The Visible Part of the Brain…

Last week I was at the National Conference for the PCA/ACA (Popular Culture Association/American Culture Association) in Washington, DC.  I took a break from presenting on my favorite topics of plagiarism and copyright to talk about science fiction, and presented on the hand-loss trope in science fiction.  I had the help of many of my Facebook (and real) friends in compiling a list of instances where a character in fiction loses his/her hand or arm, and there is a ton.  The list is up online here, and if anyone thinks of more examples, please help me out and add them to this Google Doc.  I initially had some help from TV Tropes, but my compiled list is more useful to me–narrow because it excludes leg amputations, and expanded into including examples from print literature.  I’m sure there are more examples to find, so, yes, by all means add to this document.

My basic thesis was that losing a hand in a science fiction story means something different than in other genres.  In most genres, losing a hand means that you’ve lost a piece of your identity; you’ve become compromised.  It’s the fairytale principle: what’s on the outside reflects what’s inside.  The ugly stepmother is the bad guy, and the beautiful daughter is good.

Guess which one is the villain?

Losing a hand accompanies a spiritual loss, and I had some philosophy stuff to support this, saying that the hand is a representation of the mind, making it a particular kind of loss of sanity, or other thinky things.  Heidegger claims, “All the work of the hand is rooted in thinking” and he is big on the hand being uniquely human, what separates us from animals and all that (381).  Now, I didn’t do a paper on leg loss, but that seems to indicate a different sort of loss of will and manhood.  Ahab’s wooden leg seems to speak to an irony involving travel and the chase…though his sanity is also certainly in question…more research on this needed.

But back to hands, the hand often indicates the state of the human owner, like when a person dies on camera, but we don’t see their hands, just a hand going limp and dropping an object, like in this scene from Citizen Kane right after he whispers “Rosebud.”

Kane

Whispers “rosebud” and then drops the snow globe.

Similarly, losing one’s hand can indicate, accompany, or foreshadow death—like Grendel’s arm getting ripped off, or the kids in Titus Andronicus.  But if the character survives, there’s usually some big transformation in character…and usually in a negative direction involving sanity and personhood.  The character is really unhinged when he/she (but usually a “he”) replaces his hand with another object.  We know Rand in Wheel of Time is losing his marbles when his hand is fried off.  Captain Hook is a bit obsessively unhinged, and Wormtail isn’t a nice guy.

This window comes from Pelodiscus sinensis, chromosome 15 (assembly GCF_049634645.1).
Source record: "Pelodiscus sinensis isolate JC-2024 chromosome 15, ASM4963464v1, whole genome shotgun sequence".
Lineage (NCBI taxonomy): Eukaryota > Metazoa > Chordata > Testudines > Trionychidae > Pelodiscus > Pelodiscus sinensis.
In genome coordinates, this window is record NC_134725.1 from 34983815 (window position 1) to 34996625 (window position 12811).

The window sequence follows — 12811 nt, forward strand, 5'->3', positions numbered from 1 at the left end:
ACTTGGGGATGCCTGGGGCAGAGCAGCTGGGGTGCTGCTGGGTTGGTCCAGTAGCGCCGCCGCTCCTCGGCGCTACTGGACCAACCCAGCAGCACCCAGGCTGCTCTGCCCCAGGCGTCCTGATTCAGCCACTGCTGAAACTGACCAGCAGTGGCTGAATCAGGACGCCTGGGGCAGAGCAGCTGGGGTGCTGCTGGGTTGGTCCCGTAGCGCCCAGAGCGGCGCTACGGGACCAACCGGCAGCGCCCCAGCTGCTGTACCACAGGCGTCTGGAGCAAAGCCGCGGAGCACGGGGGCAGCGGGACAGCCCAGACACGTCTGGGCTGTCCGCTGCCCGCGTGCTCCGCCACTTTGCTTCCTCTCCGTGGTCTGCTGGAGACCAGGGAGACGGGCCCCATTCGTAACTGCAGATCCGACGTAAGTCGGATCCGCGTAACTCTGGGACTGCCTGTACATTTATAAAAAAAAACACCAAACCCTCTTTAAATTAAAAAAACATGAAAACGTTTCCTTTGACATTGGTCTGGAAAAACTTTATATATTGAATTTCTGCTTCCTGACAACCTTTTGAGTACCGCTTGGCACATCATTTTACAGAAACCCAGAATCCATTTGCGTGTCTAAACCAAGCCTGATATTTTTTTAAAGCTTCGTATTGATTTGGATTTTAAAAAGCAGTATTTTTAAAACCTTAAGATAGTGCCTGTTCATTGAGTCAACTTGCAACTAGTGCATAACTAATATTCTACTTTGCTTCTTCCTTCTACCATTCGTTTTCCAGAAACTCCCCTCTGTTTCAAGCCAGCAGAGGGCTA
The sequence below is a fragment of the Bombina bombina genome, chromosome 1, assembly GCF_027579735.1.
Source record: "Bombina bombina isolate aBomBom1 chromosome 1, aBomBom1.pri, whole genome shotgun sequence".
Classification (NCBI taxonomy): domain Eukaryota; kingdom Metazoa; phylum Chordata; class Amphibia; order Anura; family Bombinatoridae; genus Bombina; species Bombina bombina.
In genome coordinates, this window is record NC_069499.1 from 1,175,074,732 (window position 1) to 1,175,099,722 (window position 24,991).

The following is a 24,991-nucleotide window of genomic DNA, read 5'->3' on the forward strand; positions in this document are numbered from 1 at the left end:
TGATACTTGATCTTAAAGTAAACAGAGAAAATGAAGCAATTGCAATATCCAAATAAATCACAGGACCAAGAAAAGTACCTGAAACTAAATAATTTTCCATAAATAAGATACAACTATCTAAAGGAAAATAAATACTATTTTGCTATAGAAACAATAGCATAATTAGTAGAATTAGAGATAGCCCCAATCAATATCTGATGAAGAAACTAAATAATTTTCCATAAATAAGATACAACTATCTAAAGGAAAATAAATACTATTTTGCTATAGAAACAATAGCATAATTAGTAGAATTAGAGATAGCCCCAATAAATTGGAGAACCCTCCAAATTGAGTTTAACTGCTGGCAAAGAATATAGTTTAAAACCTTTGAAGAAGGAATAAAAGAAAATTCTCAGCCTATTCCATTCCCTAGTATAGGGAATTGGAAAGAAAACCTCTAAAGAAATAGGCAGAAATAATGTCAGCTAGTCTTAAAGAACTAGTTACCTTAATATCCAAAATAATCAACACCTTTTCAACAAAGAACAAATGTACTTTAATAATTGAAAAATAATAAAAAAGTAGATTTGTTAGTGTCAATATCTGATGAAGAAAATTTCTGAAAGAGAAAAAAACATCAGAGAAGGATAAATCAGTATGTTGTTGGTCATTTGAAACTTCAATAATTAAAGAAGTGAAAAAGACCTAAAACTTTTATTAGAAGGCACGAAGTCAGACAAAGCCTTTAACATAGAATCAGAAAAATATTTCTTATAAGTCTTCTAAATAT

Threatening? Inhuman? Cyborg?

There are plenty of examples of weird and terrible villains that are missing a hand or arm.  However, sci fi seems to have quite a few heroes without a hand as well.  I’m thinking of the Doctor (Doctor Who–tenth doctor in The Christmas Invasion), Luke Skywalker (Star Wars), the J. T. Maston (Verne’s From the Earth to the Moon).   If losing a hand=losing humanity/sanity, why are these good guys immune?

Luke

Luke has a rough day in Empire Strikes Back, but he comes out of it pretty ok.

 

In my presentation, my answer was that scifi has a love/hate relationship with the cyborg, or the being who replaces human parts with technology, and this technology replacements show that the human mind is not necessarily physical and biological. Sci fi says that the fairytale trope of what’s pretty and whole on the outside isn’t necessarily so on the inside.  Now, that’s not to say that villains in sci fi aren’t ever ugly or disfigured.  Vader is so maimed that he has to breathe through a suit and these cyborg elements definitely seem to point to a loss of humanity, and there are plenty of examples of technology-gone-wrong in sci fi taking over and destroying humanity and such.  So, I ended on a bit of an ambiguous note—that I think scifi is pushing the envelope, leading the way to a statement about humanity and the cyborg, and also about what the mind is, but that this is in flux.